Prior to this product, the only migration flow tables available from the American Community Survey covered state-to-state flows; the latest such release, from the 2010 one-year estimates, was published in November 2011. Later this year, the U.S. Census Bureau plans to release a file from the 2006-2010 American Community Survey five-year estimates showing county-to-county flows by demographic characteristics, such as age, sex, and race and Hispanic origin.

2006-2010 American Community Survey (ACS) 5 Year Data now available

The United States Census Bureau has released the 2006-2010 American Community Survey (ACS) 5 year estimates! This dataset includes updated socio-economic statistics covering every community in the nation, including all 169 towns in Connecticut. Included below are some examples of the data variables available from the 2006-2010 American Community Survey (ACS) 5 year estimates for Connecticut:

Median Household Income (2006-2010) by Town in Connecticut:

Click the map above to view interactive map

View Median Income Data by Town in Connecticut

Ratio of Income to Poverty Level for Families (under .5) (2006-2010) by Town in Connecticut:

Click the map above to view interactive map

View Ratio of Income to Poverty Level for Families Data by Town in Connecticut

How can I access the 2006-2010 ACS 5 year estimates data?
The American FactFinder provides access to the 2006-2010 ACS 5 year estimates data for Connecticut as well as the entire nation. From the American FactFinder users can search datasets, download datasets, and create interactive maps based on variables from the ACS.

At what geographic levels is the data available?
The ACS 5 year data is available at the national, state, congressional district, county, county subdivision (town), tract, and block group level. For those users interested in examining block group level data the margin of error values could be significant at the block group level so be sure to review the margin of error values closely as tract level data may provide less error.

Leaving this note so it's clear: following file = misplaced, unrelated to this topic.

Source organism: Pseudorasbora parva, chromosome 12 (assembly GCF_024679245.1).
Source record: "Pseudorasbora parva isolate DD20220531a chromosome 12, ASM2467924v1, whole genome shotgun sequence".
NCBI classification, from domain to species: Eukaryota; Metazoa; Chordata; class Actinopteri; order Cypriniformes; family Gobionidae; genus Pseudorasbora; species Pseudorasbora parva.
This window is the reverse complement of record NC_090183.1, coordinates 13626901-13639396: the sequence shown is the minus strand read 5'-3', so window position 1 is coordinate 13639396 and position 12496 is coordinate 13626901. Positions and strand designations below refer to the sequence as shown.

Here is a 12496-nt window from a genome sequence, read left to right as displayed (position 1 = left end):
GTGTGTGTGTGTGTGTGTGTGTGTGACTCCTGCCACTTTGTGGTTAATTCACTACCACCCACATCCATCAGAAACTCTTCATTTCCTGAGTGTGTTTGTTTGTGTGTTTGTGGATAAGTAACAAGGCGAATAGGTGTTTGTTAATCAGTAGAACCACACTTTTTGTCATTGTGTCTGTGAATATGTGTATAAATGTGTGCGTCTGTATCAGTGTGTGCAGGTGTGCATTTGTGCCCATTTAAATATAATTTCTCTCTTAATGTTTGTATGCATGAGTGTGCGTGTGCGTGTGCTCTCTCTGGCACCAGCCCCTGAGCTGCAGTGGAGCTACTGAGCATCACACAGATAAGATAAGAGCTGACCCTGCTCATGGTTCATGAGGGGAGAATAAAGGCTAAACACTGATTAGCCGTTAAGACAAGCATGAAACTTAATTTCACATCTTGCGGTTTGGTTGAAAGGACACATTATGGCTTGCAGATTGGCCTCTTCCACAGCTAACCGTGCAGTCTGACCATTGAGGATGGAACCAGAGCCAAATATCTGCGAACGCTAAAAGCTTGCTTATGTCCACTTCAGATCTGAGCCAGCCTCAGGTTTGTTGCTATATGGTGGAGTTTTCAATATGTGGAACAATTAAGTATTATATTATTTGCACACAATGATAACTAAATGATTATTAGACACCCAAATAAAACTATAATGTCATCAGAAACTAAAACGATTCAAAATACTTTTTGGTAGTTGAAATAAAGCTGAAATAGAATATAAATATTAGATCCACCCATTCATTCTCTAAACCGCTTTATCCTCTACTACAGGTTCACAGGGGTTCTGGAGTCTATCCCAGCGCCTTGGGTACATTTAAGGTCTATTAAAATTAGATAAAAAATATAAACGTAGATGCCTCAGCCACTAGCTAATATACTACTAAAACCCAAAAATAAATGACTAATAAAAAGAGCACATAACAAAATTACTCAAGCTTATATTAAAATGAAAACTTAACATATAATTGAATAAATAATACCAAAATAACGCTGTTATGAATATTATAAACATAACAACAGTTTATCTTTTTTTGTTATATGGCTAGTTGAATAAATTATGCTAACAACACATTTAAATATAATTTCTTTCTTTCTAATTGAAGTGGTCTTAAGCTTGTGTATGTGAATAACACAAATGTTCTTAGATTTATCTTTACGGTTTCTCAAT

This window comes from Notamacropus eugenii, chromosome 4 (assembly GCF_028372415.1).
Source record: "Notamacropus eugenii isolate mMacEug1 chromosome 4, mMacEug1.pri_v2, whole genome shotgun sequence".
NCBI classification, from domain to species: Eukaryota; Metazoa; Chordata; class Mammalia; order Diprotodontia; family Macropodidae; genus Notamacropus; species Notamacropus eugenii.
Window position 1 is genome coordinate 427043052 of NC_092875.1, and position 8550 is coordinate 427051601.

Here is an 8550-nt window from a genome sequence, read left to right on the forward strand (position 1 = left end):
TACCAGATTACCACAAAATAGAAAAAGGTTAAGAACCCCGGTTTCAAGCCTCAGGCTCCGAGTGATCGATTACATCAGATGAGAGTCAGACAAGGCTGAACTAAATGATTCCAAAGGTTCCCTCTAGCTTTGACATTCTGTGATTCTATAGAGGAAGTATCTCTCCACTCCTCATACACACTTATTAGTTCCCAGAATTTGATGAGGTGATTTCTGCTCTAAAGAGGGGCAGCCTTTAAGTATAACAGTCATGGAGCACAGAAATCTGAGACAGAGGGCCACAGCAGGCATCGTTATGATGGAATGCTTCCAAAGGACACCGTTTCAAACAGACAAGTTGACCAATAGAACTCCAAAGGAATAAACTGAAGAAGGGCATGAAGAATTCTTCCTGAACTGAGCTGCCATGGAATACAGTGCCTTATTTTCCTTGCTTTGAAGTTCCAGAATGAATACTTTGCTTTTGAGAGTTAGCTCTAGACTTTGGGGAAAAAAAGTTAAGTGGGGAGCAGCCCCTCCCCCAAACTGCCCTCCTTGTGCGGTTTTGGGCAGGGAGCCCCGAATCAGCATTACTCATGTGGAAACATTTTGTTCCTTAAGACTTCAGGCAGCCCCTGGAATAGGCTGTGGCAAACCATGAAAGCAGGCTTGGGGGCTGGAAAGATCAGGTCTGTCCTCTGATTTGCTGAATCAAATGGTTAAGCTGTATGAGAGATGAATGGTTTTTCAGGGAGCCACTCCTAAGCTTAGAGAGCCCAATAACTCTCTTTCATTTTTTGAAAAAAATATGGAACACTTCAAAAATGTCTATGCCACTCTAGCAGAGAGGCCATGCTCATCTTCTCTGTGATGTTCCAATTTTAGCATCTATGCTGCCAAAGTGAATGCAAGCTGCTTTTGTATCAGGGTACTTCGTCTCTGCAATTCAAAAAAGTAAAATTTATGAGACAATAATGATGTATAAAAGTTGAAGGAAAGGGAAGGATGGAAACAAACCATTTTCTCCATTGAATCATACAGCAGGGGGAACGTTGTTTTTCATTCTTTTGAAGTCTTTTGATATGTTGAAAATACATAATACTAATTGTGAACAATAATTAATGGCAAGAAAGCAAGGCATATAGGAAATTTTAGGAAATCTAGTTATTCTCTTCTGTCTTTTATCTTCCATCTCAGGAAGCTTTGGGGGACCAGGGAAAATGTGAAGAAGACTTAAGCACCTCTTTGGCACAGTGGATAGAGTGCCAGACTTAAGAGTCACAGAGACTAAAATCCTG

Comparing ACS data to 2010 Census
For additional details on the American Community Survey and when/if comparisons of the data can be made to the 2010 census visit:

What if I have questions about using the ACS? 
Contact the Connecticut State Data Center at  and we will be happy to assist.

Census Bureau Webinar to Highlight Migration Data – November 15, 2011

The U.S. Census Bureau will hold an audio news conference to release four migration-related data products. Statistics from the Current Population Survey and American Community Survey examine topics including the likelihood of people moving and how this rate has changed over time, the reasons people move, how common it is for people to live in their state of birth, and the most common sets of state-to-state moves.

The news conference will consist of a simultaneous audio conference and online presentation. Information on accessing the online presentation is provided below. Reporters will be able to ask questions once the presentation is complete. We suggest reporters log in and call in early.

Tuesday, Nov. 15, 2011; 10 a.m. (EST)
Alison Fields, chief, Journey-to-Work & Migration Statistics Branch, U.S. Census Bureau
William H. Frey, senior fellow, Metropolitan Policy Program, Brookings Institution
Audio conference ― access information
Toll free number: 888-989-7686
Passcode: CENSUS
Note: Stay on the line until operator asks for the passcode. Do not key in passcode.

Online presentation ― access information
Please login early, as some setup is required.

Conference/meeting number: PW8836688
Conference/meeting passcode: CENSUS
If closed captioning required: